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Walk the Line

Hardline is the best Battlefield since the Bad Company days?mainly because Visceral Games, the first studio to develop a Battlefield other than DICE, finally manages to free the single-player campaign from the confines of linearity and open it up in such a way that invites varied, tactical approaches.

Abandoning the series? trademark militaristic motif and global scale (be that in the past, present, or future), Hardline instead revolves around freshly promoted Miami-Dade detective Nick Mendoza, a man possessed with the righteous naïveté and moralistic certainties of youth and inexperience. In other words, a walking cliché. And as a drug war boils to the surface on the streets of Miami, Mendoza is joined by other bipedal, carbon-based clichés in a plot that doesn?t so much thicken as it does curdle. Plot beats plucked from the pages of the CBS Police Procedural Handbook?and handled with about as much subtlety as any given CSI spin-off?eventually lead to a series of all-too-predictable betrayals that land Nick on the wrong side of the law, quickly turning the cop show into a revenge flick.

Honestly, Hardline never manages to rise above mediocrity in its storytelling, which isn?t altogether a bad thing?it could be downright stupid, as Battlefield?s been in the past?but it also renders it incapable of rising above unremarkable. The shame of it is, had Visceral and EA not outright lied by billing this latest spin-off as a cop show?which the Justified-obsessed developers have repeatedly done?and had they not chosen to dress up levels as ?episodes? and suggested that they, in any way, followed the same narrative structure employed by television series, this lack of nuance could?ve gone overlooked.

The missed opportunity here is not having each episode act as a standalone story, like an actual police procedural, in which Nick and his friends on the force take down drug rings or arms dealers or human-trafficking operations. Inspired? Not so much. But a series of well-told, focused stories are less likely to buckle under their own weight, fit the mold better, and leave room for postlaunch continuation. It would?ve at least been novel and neat, instead of just another video game adventure in which the people you work for are super-shady.

Fortunately, the last thing most people care about when it comes to Battlefield is its narrative chops. And while the story framing the single-player campaign might not be engaging, at least the interactivity is markedly improved over its linear predecessors. Hardline trades in Battlefield 3 and 4?s soldier-strewn corridors for open arenas that, undeniably, borrow liberally from Far Cry 3?s design. Using a wildly advanced scanning device that I can?t rightly imagine any police department having the funds for, Nick can scout these spaces, tag enemies, and scope out the best route to take. For some, traditional guns-a-blazin? tactics might best apply. For others?especially the ones with Far Cry 3?style alarm boxes that ought to be disabled?Nick is better off flexing furtive feet over brawn.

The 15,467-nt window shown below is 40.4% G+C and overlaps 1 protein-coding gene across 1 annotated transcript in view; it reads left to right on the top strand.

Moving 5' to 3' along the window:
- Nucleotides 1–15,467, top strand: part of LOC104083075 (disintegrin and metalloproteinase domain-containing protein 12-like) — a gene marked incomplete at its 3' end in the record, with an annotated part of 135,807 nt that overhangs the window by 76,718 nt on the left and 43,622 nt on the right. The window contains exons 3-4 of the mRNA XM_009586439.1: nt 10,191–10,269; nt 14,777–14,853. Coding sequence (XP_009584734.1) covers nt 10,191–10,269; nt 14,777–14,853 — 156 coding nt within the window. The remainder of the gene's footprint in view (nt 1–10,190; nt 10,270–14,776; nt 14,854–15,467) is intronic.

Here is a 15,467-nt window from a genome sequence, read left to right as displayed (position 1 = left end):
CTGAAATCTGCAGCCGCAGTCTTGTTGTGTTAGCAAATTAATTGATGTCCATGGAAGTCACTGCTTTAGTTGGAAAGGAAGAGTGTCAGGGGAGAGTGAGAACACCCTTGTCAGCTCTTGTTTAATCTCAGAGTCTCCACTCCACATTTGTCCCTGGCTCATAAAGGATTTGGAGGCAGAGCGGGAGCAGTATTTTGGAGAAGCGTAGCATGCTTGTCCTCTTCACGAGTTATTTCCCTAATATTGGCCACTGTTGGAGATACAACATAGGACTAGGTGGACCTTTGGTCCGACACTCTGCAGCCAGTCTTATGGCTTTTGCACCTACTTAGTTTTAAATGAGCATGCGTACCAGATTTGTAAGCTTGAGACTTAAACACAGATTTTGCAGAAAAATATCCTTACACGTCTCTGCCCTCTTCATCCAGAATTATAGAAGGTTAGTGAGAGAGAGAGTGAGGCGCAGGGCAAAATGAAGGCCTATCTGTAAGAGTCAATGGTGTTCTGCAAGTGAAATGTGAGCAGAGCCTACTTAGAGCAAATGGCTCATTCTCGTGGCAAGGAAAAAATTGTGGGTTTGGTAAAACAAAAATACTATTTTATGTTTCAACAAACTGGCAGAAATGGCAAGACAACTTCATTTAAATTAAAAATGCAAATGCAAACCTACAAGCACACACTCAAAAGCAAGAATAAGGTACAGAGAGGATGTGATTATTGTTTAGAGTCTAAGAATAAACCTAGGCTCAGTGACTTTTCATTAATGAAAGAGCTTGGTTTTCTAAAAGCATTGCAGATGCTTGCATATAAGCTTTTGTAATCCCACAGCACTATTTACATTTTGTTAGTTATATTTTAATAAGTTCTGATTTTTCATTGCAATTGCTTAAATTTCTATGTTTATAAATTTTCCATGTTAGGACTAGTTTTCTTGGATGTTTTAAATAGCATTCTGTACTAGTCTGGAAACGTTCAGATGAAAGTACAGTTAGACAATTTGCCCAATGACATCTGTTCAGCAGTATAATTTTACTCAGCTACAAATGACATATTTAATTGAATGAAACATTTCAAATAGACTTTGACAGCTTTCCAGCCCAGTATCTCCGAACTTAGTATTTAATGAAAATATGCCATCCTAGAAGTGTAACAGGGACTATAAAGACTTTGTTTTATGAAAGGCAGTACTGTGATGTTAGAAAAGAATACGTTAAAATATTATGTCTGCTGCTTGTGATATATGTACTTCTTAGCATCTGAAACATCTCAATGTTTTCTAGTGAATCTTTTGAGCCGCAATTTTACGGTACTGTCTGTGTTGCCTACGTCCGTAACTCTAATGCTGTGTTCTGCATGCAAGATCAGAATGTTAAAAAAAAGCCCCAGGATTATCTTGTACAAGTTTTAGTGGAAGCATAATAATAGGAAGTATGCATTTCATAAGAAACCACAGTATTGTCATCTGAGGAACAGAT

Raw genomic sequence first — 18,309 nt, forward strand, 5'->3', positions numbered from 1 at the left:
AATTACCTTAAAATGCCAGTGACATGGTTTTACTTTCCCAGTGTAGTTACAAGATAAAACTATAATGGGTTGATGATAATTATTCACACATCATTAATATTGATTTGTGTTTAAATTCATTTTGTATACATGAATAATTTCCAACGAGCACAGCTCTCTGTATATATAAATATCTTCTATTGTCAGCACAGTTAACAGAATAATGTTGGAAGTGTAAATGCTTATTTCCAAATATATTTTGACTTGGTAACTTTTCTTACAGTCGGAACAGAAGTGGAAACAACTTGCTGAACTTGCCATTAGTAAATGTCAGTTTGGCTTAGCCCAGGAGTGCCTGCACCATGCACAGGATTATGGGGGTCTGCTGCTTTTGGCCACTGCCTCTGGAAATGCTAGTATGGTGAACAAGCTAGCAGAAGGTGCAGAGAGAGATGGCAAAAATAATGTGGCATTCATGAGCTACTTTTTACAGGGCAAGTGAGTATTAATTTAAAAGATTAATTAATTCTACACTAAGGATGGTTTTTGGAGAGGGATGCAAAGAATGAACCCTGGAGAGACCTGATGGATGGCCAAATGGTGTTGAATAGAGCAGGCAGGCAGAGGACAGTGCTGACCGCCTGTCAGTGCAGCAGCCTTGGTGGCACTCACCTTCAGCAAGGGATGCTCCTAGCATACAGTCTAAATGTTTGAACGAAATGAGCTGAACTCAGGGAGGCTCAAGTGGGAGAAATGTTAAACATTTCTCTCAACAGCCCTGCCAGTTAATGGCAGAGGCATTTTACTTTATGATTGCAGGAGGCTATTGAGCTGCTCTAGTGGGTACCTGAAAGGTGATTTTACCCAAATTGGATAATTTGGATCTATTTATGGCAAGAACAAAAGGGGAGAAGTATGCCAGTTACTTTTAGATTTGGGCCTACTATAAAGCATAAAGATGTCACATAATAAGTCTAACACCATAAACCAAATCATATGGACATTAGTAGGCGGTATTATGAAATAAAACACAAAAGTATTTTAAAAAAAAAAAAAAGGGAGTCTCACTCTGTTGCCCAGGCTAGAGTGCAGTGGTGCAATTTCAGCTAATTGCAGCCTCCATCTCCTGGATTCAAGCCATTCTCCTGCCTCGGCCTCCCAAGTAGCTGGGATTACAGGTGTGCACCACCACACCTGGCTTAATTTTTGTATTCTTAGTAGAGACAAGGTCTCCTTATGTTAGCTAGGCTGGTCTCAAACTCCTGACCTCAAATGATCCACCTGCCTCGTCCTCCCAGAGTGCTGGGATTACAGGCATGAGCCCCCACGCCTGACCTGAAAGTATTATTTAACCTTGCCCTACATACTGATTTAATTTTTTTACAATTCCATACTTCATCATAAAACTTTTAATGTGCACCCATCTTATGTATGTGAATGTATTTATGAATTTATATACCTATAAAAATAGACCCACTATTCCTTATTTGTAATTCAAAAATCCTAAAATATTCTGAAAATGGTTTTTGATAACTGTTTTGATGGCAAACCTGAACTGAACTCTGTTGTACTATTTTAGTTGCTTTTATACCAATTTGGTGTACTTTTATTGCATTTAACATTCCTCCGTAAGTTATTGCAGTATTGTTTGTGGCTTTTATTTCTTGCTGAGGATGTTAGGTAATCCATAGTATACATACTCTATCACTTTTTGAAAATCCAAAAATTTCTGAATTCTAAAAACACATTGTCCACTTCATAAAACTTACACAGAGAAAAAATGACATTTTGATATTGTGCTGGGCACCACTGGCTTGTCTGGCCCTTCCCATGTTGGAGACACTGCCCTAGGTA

To this end, the game offers a few new non-lethal tricks. Why Nick has a pocketful of spent bullet casings, I don?t know, but they do make for handy distractions when tossed?another of Hardline?s more obvious Far Cry 3 ripoffs. To Visceral?s credit, though, the developer isn?t bereft of original ideas. As a cop, Nick can flash his badge and ?Freeze!? up to three suspects at once?so long as he keeps his gun trained on them while cuffing each. It?s an interesting system that spices up stealth by allowing a forward-facing approach to non-confrontational playstyles, though it becomes a little absurd, logically, later when Nick has no shield to hide behind and instead commands acquiescence through the power of pointing.

Absurdities aside, the infusion of choice and options into Battlefield?s single-player finally puts it more in line, ideologically, with its multiplayer (something that?s always been as much about tactical deployment as being quick on the draw). And while not quite ?there? yet, in that pseudo-open-world way, it?s an undeniable improvement over the shooting slog that past games have wrung players through.

Longtime fans concerned with how all this talk of change and fresh ideas might affect the multiplayer they?ve sunk countless hours into for a decade now needn?t worry, though. While it?s sped up slightly and outfitted with new modes, Hardline remains tried and true to the Battlefield formula (and with 100 percent more totally functional servers as of launch night, as opposed to BF4!), despite swapping out military fatigues for civvies and blue uniforms. For you purists, Conquest still provides the size, scope, player count, and overall familiar full-scale-war experience for which the series is known. There?s also Team Deathmatch, if that?s your thing, though it remains, to me, a questionable fit for Battlefield.

That doesn?t mean Visceral solely paid lip service to those who demand carefully manufactured, safely packaged, same-y multiplayer from game to game. Of Hardline?s seven modes, five are new and either feel like a fine fit for the formula or a suitable departure that makes sense within the cops-and-robbers concept. Hotwire, Heist, and Bloody are all mid-sized 16-on-16 excursions that shake up the shooting with objective-based pursuits.

Hotwire?s Fast & Furious?style car-chase action is the biggest departure?so long as you play it right. Hoofing it is a one-way ticket to boredom. Everyone on your team needs to wrap their head around the buddy system?for one person to get all Ryan Gosling behind the wheel to maintain control over the mobile capture point that is the vehicle while others hang out the window and clip oncoming enemies.